AffiliationLaboratory of Tree-Ring Research, The University of Arizona, Tucson, Arizona, 85721
KeywordsWater resources development -- Arizona.
Hydrology -- Arizona.
Hydrology -- Southwestern states.
Water resources development -- Southwestern states.
Time series analysis
Analysis of covariance
Principal components analysis
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RightsCopyright ©, where appropriate, is held by the author.
Collection InformationThis article is part of the Hydrology and Water Resources in Arizona and the Southwest collections. Digital access to this material is made possible by the Arizona-Nevada Academy of Science and the University of Arizona Libraries. For more information about items in this collection, contact email@example.com.
PublisherArizona-Nevada Academy of Science
AbstractStatistical analyses of existing hydrologic records suffer from the problem that such records are of relatively short duration, and therefore may not necessarily be random samples of the infinite population of events. On the hypothesis that tree-ring series and runoff series respond to a common climatic signal or signals that permit prediction of annual runoff from annual ring-width index, tree-ring data are used to extend available runoff records backwards in time to permit more accurate estimates of the 3 most common statistics used in hydrology: the mean, the variance and the 1st order correlation. It is assumed that both series are generated by the climatic parameters of precipitation, temperature, evapotranspiration, seasonal regime and spatial distribution. Of major concern in the reconstruction of annual runoff series from tree-ring records was the difference in persistence within each of the 2 series. A matrix of the tree-ring data was constructed, lagged up to 3 times and principal components were extracted. The covariation in this matrix was then decomposed by extracting the Eigen-vectors, and multiple regression was then used to weight the respective series and the differences in persistence were determined. This method was applied to watersheds of diverse characteristics and improved estimates of the mean and variance were obtained.
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Discourse analysis of Retrospective Miscue Analysis sessions: Talking about the reading process with a fourth-grade readerBlack, Wendy Lou (The University of Arizona., 1999)The purpose of this study was to examine the discourse of six selected Retrospective Miscue Analysis (RMA) session transcripts for effective and promising procedures, questions and discussion strategies. Data sources consisted of session transcripts and interviews to determine how the RMA team's discourse accomplished their intended purposes across six RMA sessions with a fourth grade reader. Phases of the analysis included (1) verifying the existing data sets, (2) selecting six RMA sessions from the set of eleven, (3) conducting and analyzing interviews with the RMA team, (4) structural analysis of sessions, (5) speech act analysis of discourse moves, (6) sequential analysis of question cycles, (7) categorization of patterns that emerged in the data. Three broad discourse themes, based on the RMA team's stated purposes for the RMA sessions, guided the categorization of team members' talk: (1) discourse moves providing revaluing, (2) discourse moves providing instruction, and (3) discourse moves encouraging the reader's strategy use. The structural analysis of the RMA sessions generated elements of the instructional sequences and phases that made up each session, and a profile of RMA session procedures. Findings revealed: the RMA team used a wide range of question types to analyze miscues; discourse patterns involved in instruction and revaluing involved a variety of question cycles, position statement and 'you-statements' about the readers' reading strategies; problematic discourse sequences stemmed from problematic questions, responses and belief structures involved in interactions; by analyzing other readers in comparison with his own reading the reader's self-concept increased.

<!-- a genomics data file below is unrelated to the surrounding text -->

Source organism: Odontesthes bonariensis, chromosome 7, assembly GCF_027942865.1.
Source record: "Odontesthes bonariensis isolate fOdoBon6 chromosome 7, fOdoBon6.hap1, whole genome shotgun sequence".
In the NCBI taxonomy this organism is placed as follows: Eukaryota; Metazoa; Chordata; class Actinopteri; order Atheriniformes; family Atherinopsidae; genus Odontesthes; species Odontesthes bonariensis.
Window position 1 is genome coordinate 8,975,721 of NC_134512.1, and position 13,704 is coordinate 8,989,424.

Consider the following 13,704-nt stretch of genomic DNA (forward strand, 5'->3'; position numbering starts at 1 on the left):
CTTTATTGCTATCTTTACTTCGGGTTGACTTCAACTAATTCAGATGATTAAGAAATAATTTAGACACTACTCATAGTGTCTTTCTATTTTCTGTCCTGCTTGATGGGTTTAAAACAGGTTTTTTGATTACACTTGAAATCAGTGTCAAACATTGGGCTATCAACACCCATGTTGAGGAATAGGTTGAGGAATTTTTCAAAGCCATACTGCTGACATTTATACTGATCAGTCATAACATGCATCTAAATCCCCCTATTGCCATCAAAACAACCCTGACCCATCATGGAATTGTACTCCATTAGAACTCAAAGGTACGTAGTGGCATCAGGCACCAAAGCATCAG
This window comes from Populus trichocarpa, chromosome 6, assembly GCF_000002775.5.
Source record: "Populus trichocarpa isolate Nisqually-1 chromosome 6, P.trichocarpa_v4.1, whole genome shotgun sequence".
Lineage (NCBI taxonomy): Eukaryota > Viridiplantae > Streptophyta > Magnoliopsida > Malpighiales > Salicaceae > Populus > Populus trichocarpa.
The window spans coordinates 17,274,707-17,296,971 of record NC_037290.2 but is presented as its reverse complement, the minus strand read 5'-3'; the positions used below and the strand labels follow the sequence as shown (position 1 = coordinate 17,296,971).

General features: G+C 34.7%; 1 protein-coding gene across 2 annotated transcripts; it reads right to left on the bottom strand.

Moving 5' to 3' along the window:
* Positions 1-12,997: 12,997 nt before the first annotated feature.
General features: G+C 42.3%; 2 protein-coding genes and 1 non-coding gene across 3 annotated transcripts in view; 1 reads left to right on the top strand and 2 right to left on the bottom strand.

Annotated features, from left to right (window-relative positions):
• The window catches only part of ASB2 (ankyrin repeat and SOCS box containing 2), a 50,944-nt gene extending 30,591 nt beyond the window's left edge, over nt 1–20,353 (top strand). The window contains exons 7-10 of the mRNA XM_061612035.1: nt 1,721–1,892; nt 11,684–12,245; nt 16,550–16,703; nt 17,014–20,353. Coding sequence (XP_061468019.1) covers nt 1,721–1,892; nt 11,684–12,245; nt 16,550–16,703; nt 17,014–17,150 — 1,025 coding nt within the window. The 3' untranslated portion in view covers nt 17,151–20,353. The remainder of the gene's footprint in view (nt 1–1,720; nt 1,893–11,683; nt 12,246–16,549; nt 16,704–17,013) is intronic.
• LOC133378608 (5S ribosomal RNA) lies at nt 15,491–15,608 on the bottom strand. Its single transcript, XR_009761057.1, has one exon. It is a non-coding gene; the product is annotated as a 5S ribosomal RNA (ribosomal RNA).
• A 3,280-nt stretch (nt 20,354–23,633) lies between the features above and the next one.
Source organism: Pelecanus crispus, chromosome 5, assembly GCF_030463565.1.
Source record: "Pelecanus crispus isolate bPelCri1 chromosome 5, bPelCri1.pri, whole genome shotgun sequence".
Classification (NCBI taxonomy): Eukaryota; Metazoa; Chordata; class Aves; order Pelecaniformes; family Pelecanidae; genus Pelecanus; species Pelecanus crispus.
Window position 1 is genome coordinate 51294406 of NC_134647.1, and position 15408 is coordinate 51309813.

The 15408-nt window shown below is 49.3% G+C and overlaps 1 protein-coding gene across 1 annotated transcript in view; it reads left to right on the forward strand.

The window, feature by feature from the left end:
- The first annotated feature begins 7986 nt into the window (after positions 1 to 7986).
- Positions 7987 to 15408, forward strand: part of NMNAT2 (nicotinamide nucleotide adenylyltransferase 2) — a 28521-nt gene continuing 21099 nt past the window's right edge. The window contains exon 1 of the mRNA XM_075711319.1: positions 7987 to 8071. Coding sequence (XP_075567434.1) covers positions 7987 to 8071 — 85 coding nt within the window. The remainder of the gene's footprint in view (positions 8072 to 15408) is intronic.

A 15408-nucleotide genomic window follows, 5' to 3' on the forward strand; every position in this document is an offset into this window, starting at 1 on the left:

Rapid Capture, Analysis, and Storage of Integrated Circuit Images for Defect AnalysisRippstein, Travis Jonathan; Hudson, Maribel; Nation, Jonathan; Chyan, Frederick; Wiley, Mark (The University of Arizona., 2009-05)
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